All in Landscape

Porky and the Prison

On the rainy journey toward the mountains we noticed a series of buildings set just off the side of the road. On the fence was stapled a sign explaining that the site was dangerous due to contamination, which I later found out was asbestos. I pulled over and investigated further. A few steps into the compound with my camera and tripod in hand, I heard a yell from a small house to the left. 

Porky had been living on the grounds for the past 6 years, fighting the government for the land which he believes to be his peoples ancestral home.

An ex low grade prison, the buildings had fallen into disrepair, rot and grass growing up the sides. It was reminder of each of the structures past. Porky explaining its history and its importance to him and his cause.

 

Volcano

In the distance a cloud of smoke rises from the horizon. It blends into the sky, making the land mass difficult to distinguish. Its not a dramatic thing to do. Lots of people visit White Island every year. However, this does not remove the tense feeling that I would guess most people were feeling the boat. We are about to land on a live volcano. One that is at an instant ready to show its fury and power. Apparently only recently has it exploded. Rest assured "its only rocks and ash that rise from the crater, not lava".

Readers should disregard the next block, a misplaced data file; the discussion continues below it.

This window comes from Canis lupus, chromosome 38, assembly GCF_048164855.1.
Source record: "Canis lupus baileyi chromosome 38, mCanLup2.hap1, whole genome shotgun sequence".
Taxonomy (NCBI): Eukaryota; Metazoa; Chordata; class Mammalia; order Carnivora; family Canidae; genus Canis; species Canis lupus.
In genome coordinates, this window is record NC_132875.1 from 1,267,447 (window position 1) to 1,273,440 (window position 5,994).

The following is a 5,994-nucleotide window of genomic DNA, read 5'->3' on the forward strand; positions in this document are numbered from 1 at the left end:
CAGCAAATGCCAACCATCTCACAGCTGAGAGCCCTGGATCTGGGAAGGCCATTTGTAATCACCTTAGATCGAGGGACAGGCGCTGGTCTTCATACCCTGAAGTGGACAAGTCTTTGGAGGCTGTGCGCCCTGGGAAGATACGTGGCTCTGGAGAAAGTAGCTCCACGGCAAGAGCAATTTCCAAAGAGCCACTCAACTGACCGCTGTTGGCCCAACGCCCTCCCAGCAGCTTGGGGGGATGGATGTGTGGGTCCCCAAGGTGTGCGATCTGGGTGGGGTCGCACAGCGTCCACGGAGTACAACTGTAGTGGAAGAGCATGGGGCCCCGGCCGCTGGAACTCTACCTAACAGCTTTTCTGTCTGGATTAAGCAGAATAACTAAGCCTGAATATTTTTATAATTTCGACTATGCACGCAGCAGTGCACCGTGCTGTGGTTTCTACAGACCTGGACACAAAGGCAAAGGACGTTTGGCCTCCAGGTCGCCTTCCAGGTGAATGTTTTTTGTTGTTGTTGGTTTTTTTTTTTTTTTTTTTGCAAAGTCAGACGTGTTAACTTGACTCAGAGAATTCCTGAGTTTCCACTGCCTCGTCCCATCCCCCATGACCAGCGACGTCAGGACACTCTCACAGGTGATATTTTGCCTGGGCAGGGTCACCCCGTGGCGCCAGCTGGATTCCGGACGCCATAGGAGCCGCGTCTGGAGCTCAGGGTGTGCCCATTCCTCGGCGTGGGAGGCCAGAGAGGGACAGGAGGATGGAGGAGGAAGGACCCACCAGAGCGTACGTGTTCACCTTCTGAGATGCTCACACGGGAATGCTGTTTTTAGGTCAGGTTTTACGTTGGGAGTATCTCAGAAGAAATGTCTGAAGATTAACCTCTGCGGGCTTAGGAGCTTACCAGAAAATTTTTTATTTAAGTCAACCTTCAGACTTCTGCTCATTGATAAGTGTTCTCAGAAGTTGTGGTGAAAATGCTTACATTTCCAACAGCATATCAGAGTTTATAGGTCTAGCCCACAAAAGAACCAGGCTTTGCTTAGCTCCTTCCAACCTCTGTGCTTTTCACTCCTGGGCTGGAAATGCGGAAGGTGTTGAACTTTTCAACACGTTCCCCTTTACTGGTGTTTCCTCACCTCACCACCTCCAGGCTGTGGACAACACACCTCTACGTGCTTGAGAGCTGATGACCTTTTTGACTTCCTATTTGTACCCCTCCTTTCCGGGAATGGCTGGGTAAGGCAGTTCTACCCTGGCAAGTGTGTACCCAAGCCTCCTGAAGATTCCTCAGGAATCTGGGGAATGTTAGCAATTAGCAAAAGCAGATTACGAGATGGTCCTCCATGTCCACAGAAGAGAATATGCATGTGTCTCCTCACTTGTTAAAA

The sulphur landscape is rugged and harsh. Alien like with its contrasting edges. The mountains torn and hostile. The gasses spread throughout the space, enclosing us with air that makes us all cough and itch. The back of my throat scratches, the heat from the ground rises through into my feet. I feel completely unwelcome, like the island rejects us.   

I loved this place.   

6.48am

A sneaky visit to the beach at 6.48am. Before our trip that was booked for White Island. This is what greeted me. Impeccable, glowing red sun hitting the calm waters of Ohope. I just couldn't resist it.

In Both Directions

This beach was just a stop over. A cake break on our way to Ohope. I remember the deeply sloping sand and the wild foaming water. And we were alone again on an extensive stretch of coastline. 

Surfers & Darkness

Leaving the room that was perched on the edge of the beach, we strolled down to the waters edge. It was pitch black. All that was audible were the crashing waves. One white line in the darkness after the other as the surf approached. Our eyes adjusted, but it didn't remove the loneliness of the experience. It was something about the invisible nature and our vulnerability. 

Peter and the Mountain

As a dense cloud of rain lowered down on us in Coromandel, I took a drive up into the mountains. No specific direction or destination. The gravel road was very winding and at times seemed to have collapsed. Very tight corners and steep turns, I worked my way up toward the top. Stopping every now and then to take pictures. The thick jungle followed me - so thick it seemed impenetrable. Mosquitos buzzed and attacked. 

Once I had reached the summit and jumped out of the car to take a look. From the silent road I saw a man, who I later learnt was Peter, on a bicycle climbing. It felt quite a surreal encounter. The timing of it. We both were on a different journey, both reaching the top of this mountain at the same time.